Midwest-CBK in Cannon Falls, MN, has an entire collection centered around light, called Halloween Shines. A new product they’re first to market with is an acrylic cylinder with LED lights that illuminate from inside, a metal handle on top, and a 4-foot metal chain attached. These lend themselves to easy window decorating and can be used indoors and out. Designs include everything from jack-o-lantern faces to spiders and spooky words.
For something that really makes a statement, Bethany Lowe Designs offers large, lightweight papier-mâché pieces that are 24 to 28 feet tall and light up. Examples include a skeleton wearing a party hat and an owl wearing a top hat. With a suggested retail price of just under $100, “they’re not terribly expensive for the size they are, but stores and people love them,” Lowe says. The company also has popular tabletop luminaries with graphic patterns of vintage artwork on them, meant to wrap around battery-operated candles.
In addition to décor, wearable novelty products with light are big as well. “We’re finding that especially witches hats that have some kind of special device — music, motion, lights that blink — are being very well received,” says Lorentz of Midwest-CBK. “Things that light up, that have motion, that are fun and decorative and spirited are the things that are tending to sell really well.”
One of those places where light-up, flashing necklaces are popular is at Vanderbilt Gift Shop, where nurses like to scoop them up to add a little cheer to their outfits as they’re visiting patients.
The little extras
Even customers who don’t go all out with decorating their homes or dressing up might go for a little something festive, like the line of wearables from Midwest-CBK that includes witches hats, collars, headbands, and neckties — all easy dress-up costume accessories. “Our customers are telling us that consumers like the quick pickup costume that’s convenient, and they’re quite fashionable,” Lorentz says. They’re also offering a line of fabric collars that are decorative. “You tie them around your neck, and it adds a little extra to a costume,” Lorentz says. “It’s a new format that’s being well received.”
Hand-painted glasses are a quick way to add some spirit, sipping style. Top Shelf Glasses in Frisco, TX, offers a line of wineglasses with themes like “Mummy’s Sipping Cup” and “Diamonds Are a Ghoul’s Best Friend”; martini glasses that proudly proclaim “I’m Here for the Boos”; and pilsner glasses and beer steins with zombies, skeletons and wolves.
Scaring up some customers
Not only do you have the opportunity to delight current customers with your Halloween offerings, but you just may be attracting new customers as well. “One in five Halloween shoppers last year bought from a retailer they hadn’t shopped with before, according to Google,” Henkel says.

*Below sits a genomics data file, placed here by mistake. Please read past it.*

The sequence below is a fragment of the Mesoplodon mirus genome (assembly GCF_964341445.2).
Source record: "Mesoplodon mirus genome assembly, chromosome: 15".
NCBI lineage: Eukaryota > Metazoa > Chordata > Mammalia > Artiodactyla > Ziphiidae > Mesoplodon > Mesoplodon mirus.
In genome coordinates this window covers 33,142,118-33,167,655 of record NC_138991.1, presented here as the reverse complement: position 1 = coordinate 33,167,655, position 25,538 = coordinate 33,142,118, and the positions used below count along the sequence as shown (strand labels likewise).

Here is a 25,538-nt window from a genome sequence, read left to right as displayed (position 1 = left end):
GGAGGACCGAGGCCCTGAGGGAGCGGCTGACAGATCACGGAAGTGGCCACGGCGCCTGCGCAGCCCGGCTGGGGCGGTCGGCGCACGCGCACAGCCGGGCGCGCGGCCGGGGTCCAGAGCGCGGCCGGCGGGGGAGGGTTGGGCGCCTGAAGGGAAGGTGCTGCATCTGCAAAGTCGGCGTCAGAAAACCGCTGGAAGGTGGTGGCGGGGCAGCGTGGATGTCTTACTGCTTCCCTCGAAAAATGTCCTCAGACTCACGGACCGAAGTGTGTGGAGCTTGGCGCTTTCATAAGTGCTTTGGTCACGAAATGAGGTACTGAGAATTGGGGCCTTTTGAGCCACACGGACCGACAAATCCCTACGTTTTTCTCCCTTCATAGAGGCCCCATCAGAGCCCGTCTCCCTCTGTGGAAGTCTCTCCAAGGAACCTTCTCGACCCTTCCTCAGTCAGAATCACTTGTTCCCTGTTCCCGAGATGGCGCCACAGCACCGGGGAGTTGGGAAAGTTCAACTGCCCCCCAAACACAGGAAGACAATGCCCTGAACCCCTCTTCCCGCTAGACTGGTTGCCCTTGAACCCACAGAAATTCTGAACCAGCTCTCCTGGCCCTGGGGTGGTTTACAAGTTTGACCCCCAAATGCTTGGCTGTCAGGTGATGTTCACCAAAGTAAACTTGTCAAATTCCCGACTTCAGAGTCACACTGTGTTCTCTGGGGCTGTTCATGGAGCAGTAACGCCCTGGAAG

How can you draw them in? You might host an event — it could be as simple as offering hot apple cider and cocoa to shoppers, or as elaborate as throwing a costume party in your store with hayrides out back. Put people in the celebrating spirit, and they just may be inspired to buy.
Although Halloween isn’t a big seller in the Florida Keys, Waters Edge Cottage in Key Largo is always working on its window displays to get people to come off the busy highway and stop in the store. Last year, they created a “Boo” display with life preserver rings as the O’s — perfectly weaving in the locale with the holiday. “I was standing around waiting for my husband at the marine store and saw the life preserver rings and it came to life,” says Lillian Goodrich of Waters Edge. “I tied the B in with boat rope. Now how to hang? I used an oar we sell to hang the letter and hung the rings with fishing wire and there you go: BOO!” The whole display sold.
At Vanderbilt Gift Shop, they also work hard on window displays, often putting something big front and center. “Generally when we buy more expensive things, it’s to draw people in more than to actually sell the higher-priced things at retail,” Ondek says. If it hasn’t sold, they’ll then mark it down to at cost after the holiday. “We get the money back, and it serves not only as merchandise for sale, but it’s also seasonal décor for us,” he explains.
Ondek’s found the most success placing the holiday product in the front of the store, but wherever the display is located, make sure you give it that wow factor. “If your display is interesting enough, people are willing to take photos and post them, and it becomes viral,” Freeman says.
“It’s all about merchandising,” Lorentz adds. “Attractively position products in vignettes or themes and promote holiday décor and give consumers ideas of what [the products] can look like in their home.”
That doesn’t just mean throwing any and all Halloween items you can find together. “My advice to retailers is whether you choose my style or someone else’s, purchase enough to make a story — purchase enough to have this display make sense; don’t cherry-pick throughout market,” Lowe says. “You can mix and match, but make sure it all goes together and tells a story. You have to do a display that knocks their socks off.”
Or spooks their socks off, as the case may be for Halloween.